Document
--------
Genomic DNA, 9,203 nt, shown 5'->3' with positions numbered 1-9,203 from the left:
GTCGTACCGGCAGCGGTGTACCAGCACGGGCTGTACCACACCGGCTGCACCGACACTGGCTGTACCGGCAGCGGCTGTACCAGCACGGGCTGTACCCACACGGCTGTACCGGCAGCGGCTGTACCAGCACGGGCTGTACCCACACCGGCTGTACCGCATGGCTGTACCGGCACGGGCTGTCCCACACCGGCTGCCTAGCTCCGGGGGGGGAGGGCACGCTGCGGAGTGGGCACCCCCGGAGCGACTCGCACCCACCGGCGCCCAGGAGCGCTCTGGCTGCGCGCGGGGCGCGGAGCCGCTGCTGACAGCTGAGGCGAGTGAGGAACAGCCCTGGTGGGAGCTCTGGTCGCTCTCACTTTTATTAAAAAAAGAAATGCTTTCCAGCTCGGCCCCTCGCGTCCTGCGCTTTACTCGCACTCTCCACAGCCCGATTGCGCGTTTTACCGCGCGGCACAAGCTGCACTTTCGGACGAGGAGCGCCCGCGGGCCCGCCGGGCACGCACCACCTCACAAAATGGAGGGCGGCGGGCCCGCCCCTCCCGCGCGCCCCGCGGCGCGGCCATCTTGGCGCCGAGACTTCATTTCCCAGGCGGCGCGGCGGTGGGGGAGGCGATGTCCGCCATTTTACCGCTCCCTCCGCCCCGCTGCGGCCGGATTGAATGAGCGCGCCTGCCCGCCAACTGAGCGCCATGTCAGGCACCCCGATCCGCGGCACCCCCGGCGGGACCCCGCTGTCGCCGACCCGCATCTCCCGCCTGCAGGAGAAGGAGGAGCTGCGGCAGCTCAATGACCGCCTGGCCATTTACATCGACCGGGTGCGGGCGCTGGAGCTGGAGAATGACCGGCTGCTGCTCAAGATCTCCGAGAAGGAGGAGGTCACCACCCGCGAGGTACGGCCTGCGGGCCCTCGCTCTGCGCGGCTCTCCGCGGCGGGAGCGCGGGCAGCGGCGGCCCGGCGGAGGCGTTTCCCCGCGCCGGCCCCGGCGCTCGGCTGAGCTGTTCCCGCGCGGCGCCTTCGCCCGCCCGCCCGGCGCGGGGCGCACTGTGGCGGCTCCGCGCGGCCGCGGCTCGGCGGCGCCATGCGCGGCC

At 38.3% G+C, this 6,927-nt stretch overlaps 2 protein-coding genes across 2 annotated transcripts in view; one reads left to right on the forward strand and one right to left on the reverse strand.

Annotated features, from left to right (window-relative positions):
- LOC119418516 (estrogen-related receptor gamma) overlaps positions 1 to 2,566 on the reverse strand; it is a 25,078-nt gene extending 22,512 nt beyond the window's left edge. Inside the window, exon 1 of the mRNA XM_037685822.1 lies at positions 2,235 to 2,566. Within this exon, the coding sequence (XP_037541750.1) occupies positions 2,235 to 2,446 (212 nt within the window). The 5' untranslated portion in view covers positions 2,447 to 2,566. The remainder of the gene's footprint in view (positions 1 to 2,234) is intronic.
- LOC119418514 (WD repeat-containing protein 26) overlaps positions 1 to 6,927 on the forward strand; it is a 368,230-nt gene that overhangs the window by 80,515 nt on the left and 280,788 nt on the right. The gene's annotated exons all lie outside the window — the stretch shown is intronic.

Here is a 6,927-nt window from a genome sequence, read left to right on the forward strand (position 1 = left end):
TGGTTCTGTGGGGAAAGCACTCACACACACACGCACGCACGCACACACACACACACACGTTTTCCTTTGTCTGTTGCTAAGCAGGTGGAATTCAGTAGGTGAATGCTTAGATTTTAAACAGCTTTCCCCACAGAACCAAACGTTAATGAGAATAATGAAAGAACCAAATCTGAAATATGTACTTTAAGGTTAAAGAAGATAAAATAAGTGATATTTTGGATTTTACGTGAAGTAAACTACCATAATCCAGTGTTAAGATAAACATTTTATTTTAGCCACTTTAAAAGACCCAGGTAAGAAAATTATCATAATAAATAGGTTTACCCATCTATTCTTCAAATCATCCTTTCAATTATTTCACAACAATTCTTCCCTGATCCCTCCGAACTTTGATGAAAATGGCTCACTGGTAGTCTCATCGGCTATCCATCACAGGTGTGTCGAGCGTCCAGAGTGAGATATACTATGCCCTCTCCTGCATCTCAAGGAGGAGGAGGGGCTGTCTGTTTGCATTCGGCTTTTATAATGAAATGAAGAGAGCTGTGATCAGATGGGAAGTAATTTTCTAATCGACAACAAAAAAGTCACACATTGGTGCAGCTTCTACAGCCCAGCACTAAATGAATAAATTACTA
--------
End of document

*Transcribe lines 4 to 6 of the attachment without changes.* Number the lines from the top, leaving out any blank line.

Annotated features, from left to right (window-relative positions):
- LOC119418516 (estrogen-related receptor gamma) overlaps positions 1 to 2,566 on the reverse strand; it is a 25,078-nt gene extending 22,512 nt beyond the window's left edge. Inside the window, exon 1 of the mRNA XM_037685822.1 lies at positions 2,235 to 2,566. Within this exon, the coding sequence (XP_037541750.1) occupies positions 2,235 to 2,446 (212 nt within the window). The 5' untranslated portion in view covers positions 2,447 to 2,566. The remainder of the gene's footprint in view (positions 1 to 2,234) is intronic.
- LOC119418514 (WD repeat-containing protein 26) overlaps positions 1 to 6,927 on the forward strand; it is a 368,230-nt gene that overhangs the window by 80,515 nt on the left and 280,788 nt on the right. The gene's annotated exons all lie outside the window — the stretch shown is intronic.